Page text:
One may often think that what happens in rural India, has very little impact on those living in urban metropolises. However, the crisis of safe and nutritious food affects everyone from the farmers in the fields to us, the consumers. The nutritional values of our food is on a decline in the last 3-4 decades. For example, the carbohydrate content in wheat has declined by 9% since 1989. The National Institute of Nutrition (NIN) attributes this degeneration to deteriorating soil health, intensive agricultural practices and increase in atmospheric carbon. For healthy food, we first need healthy farming and that’s why the Bihar Living Soils (BLS) model was born.
The transformation of Kedia Village in Bihar is an inspiring story that shows change is possible even in the toughest situations. Today, the Bihar Living Soils model is motivating other villages across Bihar to adopt eco-friendly fertilisation and pest management solutions. But before we take the movement to more states across India, here’s a glimpse at how we got here.

Looking Back at Kedia

Traditional practices of ecological farming have been lost to harmful chemical-intensive farming which has become the conventional practice. Chemical-based farming deteriorates the soil and its ecosystem. This in turn, accelerates the climate crisis by increasing the frequency of droughts due to the soils’ inability to retain water. The harmful impacts can clearly be noted in the decline of India’s agricultural growth rate from 8.37% (1960-1970) to 2.61% (2000-2010). Chemical pesticides also present numerous health hazards which have claimed approximately 400 lives across India between 2015-2018. Like many other villages in India, Kedia farmers practised chemical-based farming for many years. This led to extreme damage that severely impacted their agricultural productivity and ecosystem.

The Turning Point for Transformation

In 2014, Greenpeace India reached out to the Kedia farmers and the Bihar Living Soils (BLS) model of ecological farming was developed. We worked together with the Kedia farmers collective – Jivit Mati Kisan Samiti – and the concerned government departments, to co-create a biomass residue-based model which could transform the way food was grown in their village.
To conserve biomass residues such as cattle dung and urine, biogas plants and cattle sheds with concrete floors were constructed. Ecosan toilets were built to segregate human feces, urine and wash water, and convert them into soil nutrition supplement. Vermicompost pits were constructed to produce carbon and nutrition rich organic fertiliser. Several liquid manure and pest management solutions were prepared and experimented in the fields. Water conservation structures such as lakes and shallow wells were constructed. The Government of Bihar funded these constructions through its Department of Agriculture. A solar powered cold room to preserve vegetables, was established by Greenpeace India through crowdfunding. These interventions helped the community find sustainable organic solutions that could free the farmers from problems of poor soil health, groundwater depletion and ever-increasing input costs.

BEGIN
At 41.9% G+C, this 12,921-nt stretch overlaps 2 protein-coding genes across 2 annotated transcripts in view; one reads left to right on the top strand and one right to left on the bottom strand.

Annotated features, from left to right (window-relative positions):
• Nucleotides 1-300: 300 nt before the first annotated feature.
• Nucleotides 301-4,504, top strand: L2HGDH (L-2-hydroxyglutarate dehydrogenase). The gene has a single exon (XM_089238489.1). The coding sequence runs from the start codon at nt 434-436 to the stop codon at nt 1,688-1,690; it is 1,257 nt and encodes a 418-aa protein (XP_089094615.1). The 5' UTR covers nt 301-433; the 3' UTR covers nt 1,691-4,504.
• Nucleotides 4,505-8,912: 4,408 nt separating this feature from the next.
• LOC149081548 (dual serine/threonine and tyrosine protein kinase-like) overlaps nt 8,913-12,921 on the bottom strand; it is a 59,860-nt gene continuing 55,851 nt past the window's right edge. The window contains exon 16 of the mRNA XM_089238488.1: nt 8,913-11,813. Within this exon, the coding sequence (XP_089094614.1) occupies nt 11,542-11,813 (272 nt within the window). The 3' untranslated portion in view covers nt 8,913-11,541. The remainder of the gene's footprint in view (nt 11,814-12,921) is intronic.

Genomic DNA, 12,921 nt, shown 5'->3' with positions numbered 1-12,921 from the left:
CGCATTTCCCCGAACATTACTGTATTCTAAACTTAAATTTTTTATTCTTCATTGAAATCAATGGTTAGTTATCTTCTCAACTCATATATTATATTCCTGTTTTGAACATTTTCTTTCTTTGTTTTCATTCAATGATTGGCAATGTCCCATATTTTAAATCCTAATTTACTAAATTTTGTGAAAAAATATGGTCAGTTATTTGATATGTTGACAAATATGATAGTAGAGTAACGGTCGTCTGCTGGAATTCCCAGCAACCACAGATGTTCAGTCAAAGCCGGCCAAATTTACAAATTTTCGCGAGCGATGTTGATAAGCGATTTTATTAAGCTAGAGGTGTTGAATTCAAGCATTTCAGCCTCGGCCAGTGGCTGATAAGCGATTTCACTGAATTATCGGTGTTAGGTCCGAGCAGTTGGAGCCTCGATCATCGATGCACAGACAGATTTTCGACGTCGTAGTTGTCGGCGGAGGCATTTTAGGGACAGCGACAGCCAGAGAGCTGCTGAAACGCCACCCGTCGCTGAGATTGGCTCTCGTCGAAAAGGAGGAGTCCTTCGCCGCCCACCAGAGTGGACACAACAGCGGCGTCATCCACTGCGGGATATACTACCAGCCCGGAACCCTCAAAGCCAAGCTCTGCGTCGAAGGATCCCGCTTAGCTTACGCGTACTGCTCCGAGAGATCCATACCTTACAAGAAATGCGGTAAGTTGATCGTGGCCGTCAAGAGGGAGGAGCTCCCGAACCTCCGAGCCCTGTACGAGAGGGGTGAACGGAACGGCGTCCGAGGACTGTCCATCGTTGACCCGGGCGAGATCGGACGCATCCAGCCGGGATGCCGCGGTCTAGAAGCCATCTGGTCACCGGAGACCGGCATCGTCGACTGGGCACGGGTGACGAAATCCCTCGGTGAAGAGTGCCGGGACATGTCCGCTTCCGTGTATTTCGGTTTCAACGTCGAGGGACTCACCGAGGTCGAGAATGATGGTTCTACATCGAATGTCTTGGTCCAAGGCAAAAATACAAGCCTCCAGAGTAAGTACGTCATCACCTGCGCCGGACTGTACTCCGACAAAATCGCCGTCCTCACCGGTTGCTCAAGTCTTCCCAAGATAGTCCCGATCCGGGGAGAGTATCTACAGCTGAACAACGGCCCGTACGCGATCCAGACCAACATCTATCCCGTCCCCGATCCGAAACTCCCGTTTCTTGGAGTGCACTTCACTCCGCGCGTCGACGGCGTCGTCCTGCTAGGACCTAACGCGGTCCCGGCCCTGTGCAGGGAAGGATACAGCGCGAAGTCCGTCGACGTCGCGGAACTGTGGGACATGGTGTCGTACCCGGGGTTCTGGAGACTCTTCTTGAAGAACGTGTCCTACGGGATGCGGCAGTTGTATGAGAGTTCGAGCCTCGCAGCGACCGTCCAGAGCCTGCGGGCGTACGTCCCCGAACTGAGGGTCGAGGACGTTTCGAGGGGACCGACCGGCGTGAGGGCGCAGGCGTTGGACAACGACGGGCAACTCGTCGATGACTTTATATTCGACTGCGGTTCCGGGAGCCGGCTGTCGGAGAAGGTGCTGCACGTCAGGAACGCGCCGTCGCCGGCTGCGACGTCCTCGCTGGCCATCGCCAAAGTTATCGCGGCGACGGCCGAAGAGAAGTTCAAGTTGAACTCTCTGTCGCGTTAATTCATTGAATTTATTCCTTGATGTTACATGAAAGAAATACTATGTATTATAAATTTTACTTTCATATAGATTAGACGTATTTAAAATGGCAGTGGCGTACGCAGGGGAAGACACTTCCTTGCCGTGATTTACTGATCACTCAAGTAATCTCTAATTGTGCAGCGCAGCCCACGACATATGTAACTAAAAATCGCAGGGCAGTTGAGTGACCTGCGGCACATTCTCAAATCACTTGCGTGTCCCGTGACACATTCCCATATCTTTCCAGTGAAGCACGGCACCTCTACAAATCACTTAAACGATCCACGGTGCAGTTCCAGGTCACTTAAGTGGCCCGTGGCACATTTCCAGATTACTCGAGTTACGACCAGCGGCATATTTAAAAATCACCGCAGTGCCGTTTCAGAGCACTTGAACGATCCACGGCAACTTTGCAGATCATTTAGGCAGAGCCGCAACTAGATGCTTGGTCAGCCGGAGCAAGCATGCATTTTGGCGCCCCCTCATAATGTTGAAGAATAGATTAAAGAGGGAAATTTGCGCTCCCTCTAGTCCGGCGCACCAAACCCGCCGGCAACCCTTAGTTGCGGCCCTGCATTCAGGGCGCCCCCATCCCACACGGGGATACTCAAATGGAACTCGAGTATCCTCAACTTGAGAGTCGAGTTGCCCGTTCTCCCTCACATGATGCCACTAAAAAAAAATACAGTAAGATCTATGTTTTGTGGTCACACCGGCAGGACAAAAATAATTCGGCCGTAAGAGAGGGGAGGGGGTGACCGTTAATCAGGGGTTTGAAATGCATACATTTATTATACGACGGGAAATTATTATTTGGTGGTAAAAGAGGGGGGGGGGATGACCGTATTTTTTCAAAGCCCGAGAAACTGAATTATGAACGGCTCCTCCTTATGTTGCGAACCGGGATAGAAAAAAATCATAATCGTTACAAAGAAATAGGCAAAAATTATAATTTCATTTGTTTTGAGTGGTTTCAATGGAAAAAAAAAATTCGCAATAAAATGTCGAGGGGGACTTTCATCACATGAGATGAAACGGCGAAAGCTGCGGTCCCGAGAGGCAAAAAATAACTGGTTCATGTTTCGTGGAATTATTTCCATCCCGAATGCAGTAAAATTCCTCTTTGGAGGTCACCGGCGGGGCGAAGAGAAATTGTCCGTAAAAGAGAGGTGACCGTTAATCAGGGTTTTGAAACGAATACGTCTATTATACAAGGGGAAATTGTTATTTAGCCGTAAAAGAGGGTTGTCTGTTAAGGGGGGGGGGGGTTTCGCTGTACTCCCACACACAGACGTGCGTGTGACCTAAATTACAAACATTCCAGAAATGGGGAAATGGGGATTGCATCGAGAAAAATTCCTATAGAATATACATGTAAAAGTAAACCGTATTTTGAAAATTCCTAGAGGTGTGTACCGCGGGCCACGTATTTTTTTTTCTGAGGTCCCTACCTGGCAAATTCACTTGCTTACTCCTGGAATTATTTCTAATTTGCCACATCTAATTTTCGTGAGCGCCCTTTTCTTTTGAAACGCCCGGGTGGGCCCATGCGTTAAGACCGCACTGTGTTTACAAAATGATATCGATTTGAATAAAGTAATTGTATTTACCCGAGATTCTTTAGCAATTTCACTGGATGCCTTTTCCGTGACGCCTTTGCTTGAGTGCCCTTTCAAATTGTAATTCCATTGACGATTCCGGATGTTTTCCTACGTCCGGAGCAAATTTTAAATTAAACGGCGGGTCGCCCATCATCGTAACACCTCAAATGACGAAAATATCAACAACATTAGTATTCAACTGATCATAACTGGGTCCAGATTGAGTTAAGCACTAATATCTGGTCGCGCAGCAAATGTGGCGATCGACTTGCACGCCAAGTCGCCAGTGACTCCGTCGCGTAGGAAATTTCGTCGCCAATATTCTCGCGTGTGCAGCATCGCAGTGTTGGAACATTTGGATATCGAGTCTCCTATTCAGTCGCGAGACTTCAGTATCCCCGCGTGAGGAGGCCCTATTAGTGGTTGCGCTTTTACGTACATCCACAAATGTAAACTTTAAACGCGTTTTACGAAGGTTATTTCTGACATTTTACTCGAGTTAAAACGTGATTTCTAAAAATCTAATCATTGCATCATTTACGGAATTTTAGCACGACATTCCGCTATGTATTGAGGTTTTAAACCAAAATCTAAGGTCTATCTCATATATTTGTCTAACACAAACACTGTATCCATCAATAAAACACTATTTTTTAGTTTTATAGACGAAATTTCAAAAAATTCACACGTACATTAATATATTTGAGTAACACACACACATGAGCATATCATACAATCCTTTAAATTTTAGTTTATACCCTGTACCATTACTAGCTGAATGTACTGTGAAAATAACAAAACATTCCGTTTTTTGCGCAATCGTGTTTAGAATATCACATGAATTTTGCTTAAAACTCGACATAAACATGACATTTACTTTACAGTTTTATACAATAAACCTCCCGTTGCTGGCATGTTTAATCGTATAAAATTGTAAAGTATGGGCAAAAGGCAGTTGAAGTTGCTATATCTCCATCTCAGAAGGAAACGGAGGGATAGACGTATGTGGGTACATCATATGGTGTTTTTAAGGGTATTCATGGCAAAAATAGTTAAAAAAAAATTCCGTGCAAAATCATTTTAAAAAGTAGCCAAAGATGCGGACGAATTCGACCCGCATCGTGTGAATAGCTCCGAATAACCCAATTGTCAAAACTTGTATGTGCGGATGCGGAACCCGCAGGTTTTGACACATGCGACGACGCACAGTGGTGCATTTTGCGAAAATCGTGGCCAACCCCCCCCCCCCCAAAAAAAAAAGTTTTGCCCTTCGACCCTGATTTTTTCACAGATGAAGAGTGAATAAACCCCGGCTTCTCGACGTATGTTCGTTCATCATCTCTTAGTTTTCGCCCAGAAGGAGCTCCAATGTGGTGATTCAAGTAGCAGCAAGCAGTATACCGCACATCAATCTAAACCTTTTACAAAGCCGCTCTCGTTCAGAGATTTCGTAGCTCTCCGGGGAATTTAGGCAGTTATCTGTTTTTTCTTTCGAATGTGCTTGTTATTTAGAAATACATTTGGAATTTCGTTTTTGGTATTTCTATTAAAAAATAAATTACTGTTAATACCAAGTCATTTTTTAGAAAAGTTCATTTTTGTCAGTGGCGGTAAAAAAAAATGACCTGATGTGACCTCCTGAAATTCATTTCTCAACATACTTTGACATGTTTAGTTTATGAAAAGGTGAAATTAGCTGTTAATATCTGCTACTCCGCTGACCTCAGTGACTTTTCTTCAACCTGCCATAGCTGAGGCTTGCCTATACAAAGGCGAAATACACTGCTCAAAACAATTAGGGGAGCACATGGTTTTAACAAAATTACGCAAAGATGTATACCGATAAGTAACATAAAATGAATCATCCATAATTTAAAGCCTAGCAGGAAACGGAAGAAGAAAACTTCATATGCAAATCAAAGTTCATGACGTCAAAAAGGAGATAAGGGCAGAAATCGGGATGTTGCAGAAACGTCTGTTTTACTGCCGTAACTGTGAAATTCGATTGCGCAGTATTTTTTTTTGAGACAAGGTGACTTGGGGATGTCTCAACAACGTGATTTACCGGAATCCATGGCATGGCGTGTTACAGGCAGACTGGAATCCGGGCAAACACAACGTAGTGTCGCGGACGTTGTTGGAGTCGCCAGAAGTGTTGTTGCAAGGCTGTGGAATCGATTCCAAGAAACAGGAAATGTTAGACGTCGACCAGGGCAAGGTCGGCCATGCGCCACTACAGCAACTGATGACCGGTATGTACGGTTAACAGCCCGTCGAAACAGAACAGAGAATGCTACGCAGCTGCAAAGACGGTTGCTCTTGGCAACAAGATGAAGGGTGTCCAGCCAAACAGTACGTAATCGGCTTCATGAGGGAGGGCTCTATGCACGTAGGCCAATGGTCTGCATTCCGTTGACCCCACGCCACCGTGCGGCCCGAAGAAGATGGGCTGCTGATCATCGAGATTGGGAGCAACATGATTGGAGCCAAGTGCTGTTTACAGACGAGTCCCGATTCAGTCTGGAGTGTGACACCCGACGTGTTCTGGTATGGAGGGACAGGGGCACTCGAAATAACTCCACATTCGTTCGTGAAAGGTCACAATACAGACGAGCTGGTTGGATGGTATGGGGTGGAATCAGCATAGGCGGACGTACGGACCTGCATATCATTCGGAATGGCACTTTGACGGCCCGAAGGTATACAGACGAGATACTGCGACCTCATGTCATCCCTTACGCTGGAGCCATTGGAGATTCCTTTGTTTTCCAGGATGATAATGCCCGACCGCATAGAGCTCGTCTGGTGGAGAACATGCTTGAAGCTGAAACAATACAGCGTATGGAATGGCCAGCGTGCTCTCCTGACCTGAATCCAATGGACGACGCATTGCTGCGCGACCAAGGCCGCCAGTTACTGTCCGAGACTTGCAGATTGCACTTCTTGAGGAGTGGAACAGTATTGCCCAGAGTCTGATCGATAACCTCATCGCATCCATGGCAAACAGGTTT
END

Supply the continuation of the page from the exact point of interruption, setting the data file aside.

A Bountiful Harvest in Every Aspect

Today, Kedia Village is completely free of chemical pesticides. The farmers have switched from an unsustainable dependence on agrochemicals to a reliance on organic eco-friendly fertilisation systems and locally available natural solutions. Additionally, the newly-constructed wells have struck water at just a few feet, in what was once a water-deficit region!
Kedia is now a shining example of chemical-free farming that has changed the farmers’ lives and uplifted the village. They now reap good-quality organic crops which earn a higher price and increase their income. This in turn has allowed them to dedicate more funds to improving sanitation and education in the village.
By transforming Kedia village, the success of the BLS campaign earned recognition as an ecological farming solution model by the Bihar government. In this journey, the Kedia farmers and community are the real heroes who not only co-created the BLS model but also continue to work hard to ensure its success. Our next move is to spread this model to the states of Odisha and Chhattisgarh, which are rich in natural resources and biodiversity required for organic farming.
The success of the BLS approach of ecological agriculture, clearly demonstrates that the collaborative efforts of government agencies, farmers and civil society groups can lead us to a food production system which is economically remunerative to farmers, ecologically regenerative and free of harmful agrochemicals.

(Ishteyaque Ahmed  is a  Senior Sustainable Agriculture Campaigner  at Greenpeace India)